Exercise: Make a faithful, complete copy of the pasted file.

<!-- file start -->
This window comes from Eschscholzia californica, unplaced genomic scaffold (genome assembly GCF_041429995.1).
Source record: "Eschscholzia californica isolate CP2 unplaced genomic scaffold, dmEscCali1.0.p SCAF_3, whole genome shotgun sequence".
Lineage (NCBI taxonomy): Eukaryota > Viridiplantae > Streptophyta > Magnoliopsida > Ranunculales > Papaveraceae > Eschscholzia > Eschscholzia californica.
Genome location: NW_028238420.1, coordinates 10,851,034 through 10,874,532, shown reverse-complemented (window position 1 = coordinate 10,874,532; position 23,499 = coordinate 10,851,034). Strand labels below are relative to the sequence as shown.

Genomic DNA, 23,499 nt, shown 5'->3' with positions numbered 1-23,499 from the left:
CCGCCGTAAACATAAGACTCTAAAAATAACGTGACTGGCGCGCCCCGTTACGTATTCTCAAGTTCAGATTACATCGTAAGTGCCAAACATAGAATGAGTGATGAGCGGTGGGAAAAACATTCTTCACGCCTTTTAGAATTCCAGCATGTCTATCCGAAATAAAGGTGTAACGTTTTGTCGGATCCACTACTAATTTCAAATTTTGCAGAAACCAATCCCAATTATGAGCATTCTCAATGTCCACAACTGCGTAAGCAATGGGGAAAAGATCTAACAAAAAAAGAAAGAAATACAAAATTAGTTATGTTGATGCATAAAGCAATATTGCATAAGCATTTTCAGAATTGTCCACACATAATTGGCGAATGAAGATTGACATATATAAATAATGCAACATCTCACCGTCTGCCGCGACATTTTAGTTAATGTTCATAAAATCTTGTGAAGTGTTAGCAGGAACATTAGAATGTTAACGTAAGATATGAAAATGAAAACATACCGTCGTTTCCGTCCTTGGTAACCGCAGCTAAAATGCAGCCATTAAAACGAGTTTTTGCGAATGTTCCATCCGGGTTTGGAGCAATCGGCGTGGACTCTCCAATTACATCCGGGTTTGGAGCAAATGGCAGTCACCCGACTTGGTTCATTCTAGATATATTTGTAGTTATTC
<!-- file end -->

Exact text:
This window comes from Eschscholzia californica, unplaced genomic scaffold (genome assembly GCF_041429995.1).
Source record: "Eschscholzia californica isolate CP2 unplaced genomic scaffold, dmEscCali1.0.p SCAF_3, whole genome shotgun sequence".
Lineage (NCBI taxonomy): Eukaryota > Viridiplantae > Streptophyta > Magnoliopsida > Ranunculales > Papaveraceae > Eschscholzia > Eschscholzia californica.
Genome location: NW_028238420.1, coordinates 10,851,034 through 10,874,532, shown reverse-complemented (window position 1 = coordinate 10,874,532; position 23,499 = coordinate 10,851,034). Strand labels below are relative to the sequence as shown.

Genomic DNA, 23,499 nt, shown 5'->3' with positions numbered 1-23,499 from the left:
CCGCCGTAAACATAAGACTCTAAAAATAACGTGACTGGCGCGCCCCGTTACGTATTCTCAAGTTCAGATTACATCGTAAGTGCCAAACATAGAATGAGTGATGAGCGGTGGGAAAAACATTCTTCACGCCTTTTAGAATTCCAGCATGTCTATCCGAAATAAAGGTGTAACGTTTTGTCGGATCCACTACTAATTTCAAATTTTGCAGAAACCAATCCCAATTATGAGCATTCTCAATGTCCACAACTGCGTAAGCAATGGGGAAAAGATCTAACAAAAAAAGAAAGAAATACAAAATTAGTTATGTTGATGCATAAAGCAATATTGCATAAGCATTTTCAGAATTGTCCACACATAATTGGCGAATGAAGATTGACATATATAAATAATGCAACATCTCACCGTCTGCCGCGACATTTTAGTTAATGTTCATAAAATCTTGTGAAGTGTTAGCAGGAACATTAGAATGTTAACGTAAGATATGAAAATGAAAACATACCGTCGTTTCCGTCCTTGGTAACCGCAGCTAAAATGCAGCCATTAAAACGAGTTTTTGCGAATGTTCCATCCGGGTTTGGAGCAATCGGCGTGGACTCTCCAATTACATCCGGGTTTGGAGCAAATGGCAGTCACCCGACTTGGTTCATTCTAGATATATTTGTAGTTATTC